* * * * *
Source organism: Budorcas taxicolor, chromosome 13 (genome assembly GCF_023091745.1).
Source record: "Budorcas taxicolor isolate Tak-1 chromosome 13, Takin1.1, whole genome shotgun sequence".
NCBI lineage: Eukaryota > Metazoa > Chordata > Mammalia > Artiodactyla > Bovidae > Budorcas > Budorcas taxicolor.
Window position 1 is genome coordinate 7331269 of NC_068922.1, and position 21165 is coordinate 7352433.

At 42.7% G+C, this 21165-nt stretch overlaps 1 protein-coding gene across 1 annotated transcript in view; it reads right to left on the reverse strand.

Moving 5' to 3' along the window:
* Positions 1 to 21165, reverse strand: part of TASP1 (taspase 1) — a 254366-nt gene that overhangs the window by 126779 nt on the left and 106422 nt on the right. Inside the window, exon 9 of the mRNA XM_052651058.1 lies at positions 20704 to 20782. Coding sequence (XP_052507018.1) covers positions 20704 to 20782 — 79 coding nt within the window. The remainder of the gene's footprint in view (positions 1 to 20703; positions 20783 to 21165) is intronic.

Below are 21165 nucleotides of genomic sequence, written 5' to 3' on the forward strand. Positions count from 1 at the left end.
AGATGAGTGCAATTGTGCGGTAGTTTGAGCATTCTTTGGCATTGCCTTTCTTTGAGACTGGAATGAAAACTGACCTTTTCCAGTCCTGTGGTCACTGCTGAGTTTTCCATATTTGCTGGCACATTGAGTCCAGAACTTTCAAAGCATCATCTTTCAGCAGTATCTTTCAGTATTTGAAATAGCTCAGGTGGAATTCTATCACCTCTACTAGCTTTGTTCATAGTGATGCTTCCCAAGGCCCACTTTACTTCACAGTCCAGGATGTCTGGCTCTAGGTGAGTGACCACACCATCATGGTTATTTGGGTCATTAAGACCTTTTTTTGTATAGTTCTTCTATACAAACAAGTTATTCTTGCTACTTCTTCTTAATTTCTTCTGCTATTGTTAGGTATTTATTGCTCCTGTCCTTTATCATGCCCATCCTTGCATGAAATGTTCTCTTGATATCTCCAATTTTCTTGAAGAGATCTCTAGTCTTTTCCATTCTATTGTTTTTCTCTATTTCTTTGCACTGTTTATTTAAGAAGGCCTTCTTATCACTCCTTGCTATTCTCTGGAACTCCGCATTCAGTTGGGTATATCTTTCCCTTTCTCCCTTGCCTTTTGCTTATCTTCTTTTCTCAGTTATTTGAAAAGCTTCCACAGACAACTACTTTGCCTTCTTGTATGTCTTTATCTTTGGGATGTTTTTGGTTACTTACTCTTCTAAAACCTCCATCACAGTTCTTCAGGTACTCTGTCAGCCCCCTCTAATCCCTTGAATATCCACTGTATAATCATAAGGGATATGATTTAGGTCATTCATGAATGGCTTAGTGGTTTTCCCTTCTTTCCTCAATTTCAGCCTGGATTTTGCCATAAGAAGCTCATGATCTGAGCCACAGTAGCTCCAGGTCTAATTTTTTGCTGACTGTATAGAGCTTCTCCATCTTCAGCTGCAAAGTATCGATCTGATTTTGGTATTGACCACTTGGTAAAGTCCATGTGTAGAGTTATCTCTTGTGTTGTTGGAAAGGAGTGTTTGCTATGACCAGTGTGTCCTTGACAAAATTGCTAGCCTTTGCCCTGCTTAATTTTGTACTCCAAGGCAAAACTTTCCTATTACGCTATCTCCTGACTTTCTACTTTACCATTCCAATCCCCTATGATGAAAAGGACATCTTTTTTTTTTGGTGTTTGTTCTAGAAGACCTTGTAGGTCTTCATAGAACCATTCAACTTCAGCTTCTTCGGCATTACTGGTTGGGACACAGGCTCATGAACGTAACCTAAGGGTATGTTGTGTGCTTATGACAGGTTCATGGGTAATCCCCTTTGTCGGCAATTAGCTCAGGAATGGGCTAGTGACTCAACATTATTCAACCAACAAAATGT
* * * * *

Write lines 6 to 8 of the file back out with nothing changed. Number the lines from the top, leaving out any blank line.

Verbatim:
Moving 5' to 3' along the window:
* Positions 1 to 21165, reverse strand: part of TASP1 (taspase 1) — a 254366-nt gene that overhangs the window by 126779 nt on the left and 106422 nt on the right. Inside the window, exon 9 of the mRNA XM_052651058.1 lies at positions 20704 to 20782. Coding sequence (XP_052507018.1) covers positions 20704 to 20782 — 79 coding nt within the window. The remainder of the gene's footprint in view (positions 1 to 20703; positions 20783 to 21165) is intronic.

Below are 21165 nucleotides of genomic sequence, written 5' to 3' on the forward strand. Positions count from 1 at the left end.